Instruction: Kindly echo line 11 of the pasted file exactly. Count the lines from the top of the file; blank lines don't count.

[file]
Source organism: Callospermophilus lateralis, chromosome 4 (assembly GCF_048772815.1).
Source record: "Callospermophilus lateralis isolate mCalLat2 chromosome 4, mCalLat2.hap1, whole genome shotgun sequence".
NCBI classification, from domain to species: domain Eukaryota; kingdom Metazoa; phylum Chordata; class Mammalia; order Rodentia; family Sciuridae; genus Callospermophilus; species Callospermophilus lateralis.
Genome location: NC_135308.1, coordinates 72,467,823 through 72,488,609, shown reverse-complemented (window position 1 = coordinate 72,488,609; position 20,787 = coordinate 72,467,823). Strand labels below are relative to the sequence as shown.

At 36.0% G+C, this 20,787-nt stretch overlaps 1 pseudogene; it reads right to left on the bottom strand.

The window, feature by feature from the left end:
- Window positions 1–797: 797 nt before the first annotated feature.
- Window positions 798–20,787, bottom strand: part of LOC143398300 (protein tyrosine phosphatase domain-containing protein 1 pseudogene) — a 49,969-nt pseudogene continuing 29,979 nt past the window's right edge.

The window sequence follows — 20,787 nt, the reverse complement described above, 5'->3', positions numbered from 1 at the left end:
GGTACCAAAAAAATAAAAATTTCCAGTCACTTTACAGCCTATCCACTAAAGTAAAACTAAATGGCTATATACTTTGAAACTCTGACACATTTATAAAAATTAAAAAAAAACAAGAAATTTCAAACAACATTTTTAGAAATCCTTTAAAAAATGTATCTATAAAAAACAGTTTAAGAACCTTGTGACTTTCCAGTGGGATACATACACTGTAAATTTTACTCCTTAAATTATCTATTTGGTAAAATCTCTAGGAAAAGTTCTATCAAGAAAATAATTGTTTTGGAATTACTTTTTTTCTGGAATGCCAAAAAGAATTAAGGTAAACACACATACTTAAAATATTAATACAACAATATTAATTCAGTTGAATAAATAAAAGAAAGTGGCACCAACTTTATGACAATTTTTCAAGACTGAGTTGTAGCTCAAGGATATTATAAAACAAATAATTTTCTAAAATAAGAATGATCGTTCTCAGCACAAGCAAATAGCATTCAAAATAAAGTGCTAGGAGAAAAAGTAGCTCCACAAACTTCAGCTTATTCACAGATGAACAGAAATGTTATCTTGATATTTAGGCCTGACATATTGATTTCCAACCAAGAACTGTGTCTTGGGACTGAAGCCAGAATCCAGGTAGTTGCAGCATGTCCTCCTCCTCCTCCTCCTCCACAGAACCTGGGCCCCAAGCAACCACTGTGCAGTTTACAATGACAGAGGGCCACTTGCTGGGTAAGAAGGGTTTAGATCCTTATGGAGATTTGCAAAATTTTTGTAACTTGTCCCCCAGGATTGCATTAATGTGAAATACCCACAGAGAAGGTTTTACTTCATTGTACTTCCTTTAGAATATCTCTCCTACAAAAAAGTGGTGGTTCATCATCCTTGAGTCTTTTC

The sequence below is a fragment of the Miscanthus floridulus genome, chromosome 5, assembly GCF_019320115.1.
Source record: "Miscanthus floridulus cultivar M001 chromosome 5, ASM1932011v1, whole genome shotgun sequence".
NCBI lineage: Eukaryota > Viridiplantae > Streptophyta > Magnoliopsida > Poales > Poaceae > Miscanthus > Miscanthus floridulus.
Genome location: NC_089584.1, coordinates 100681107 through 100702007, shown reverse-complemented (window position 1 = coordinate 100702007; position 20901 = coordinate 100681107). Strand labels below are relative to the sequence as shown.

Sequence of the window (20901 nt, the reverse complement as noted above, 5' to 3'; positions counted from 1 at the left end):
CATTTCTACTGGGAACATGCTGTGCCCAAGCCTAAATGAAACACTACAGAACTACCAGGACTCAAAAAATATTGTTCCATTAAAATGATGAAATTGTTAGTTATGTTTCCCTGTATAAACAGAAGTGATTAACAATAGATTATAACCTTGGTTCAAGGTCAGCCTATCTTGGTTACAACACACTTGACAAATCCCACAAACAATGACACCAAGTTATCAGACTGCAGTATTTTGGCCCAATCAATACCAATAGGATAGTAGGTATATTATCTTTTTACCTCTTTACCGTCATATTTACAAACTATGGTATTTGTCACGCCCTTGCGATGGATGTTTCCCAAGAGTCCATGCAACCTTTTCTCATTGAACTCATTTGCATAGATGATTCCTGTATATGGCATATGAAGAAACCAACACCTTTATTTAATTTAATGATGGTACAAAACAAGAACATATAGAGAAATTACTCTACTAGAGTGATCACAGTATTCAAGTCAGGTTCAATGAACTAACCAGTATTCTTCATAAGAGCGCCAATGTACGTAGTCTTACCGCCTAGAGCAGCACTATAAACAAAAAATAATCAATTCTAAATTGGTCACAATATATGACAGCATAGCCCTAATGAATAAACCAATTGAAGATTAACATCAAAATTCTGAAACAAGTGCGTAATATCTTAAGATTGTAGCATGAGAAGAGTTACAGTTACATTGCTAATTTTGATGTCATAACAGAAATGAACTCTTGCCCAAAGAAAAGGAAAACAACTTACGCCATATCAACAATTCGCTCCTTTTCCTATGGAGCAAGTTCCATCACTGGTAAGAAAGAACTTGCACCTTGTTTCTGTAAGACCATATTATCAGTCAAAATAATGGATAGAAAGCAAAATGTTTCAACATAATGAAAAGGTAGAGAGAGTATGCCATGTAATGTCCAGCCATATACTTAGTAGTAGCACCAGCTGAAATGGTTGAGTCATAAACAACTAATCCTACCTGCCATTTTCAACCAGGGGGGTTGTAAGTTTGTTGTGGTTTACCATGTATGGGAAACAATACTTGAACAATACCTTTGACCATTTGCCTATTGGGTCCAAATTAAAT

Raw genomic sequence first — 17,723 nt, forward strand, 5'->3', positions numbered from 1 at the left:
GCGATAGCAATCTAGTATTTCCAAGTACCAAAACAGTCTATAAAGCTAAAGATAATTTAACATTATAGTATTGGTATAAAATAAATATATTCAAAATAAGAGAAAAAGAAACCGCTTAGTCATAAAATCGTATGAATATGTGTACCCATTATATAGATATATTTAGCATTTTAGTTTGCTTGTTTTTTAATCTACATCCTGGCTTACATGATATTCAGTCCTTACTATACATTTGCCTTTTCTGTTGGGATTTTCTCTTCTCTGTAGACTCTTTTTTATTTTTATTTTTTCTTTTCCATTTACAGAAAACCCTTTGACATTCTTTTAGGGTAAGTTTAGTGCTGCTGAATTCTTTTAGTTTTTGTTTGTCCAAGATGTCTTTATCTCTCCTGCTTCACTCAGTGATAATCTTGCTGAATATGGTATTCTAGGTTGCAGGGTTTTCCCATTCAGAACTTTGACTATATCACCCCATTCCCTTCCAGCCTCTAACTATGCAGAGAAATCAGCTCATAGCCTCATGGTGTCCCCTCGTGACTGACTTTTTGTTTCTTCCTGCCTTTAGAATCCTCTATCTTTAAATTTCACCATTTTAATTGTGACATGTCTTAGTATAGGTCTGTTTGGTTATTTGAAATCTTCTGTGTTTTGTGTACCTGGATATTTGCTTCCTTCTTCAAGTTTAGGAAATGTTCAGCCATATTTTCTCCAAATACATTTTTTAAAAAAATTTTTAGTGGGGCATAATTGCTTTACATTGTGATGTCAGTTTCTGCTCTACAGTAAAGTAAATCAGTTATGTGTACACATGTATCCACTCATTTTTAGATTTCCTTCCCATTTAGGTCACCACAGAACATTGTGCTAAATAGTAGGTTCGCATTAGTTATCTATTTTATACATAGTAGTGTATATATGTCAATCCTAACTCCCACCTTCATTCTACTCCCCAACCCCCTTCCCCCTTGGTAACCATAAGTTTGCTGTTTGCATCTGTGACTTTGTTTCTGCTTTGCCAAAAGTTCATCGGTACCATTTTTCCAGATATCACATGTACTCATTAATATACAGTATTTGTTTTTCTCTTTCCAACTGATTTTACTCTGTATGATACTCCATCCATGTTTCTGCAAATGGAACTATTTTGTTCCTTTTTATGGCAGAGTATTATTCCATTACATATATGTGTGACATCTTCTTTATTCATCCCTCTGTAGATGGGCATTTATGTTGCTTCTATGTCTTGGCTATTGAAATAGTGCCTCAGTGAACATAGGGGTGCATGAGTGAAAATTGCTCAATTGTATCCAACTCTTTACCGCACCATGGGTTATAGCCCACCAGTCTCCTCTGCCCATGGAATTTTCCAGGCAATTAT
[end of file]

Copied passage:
The sequence below is a fragment of the Miscanthus floridulus genome, chromosome 5, assembly GCF_019320115.1.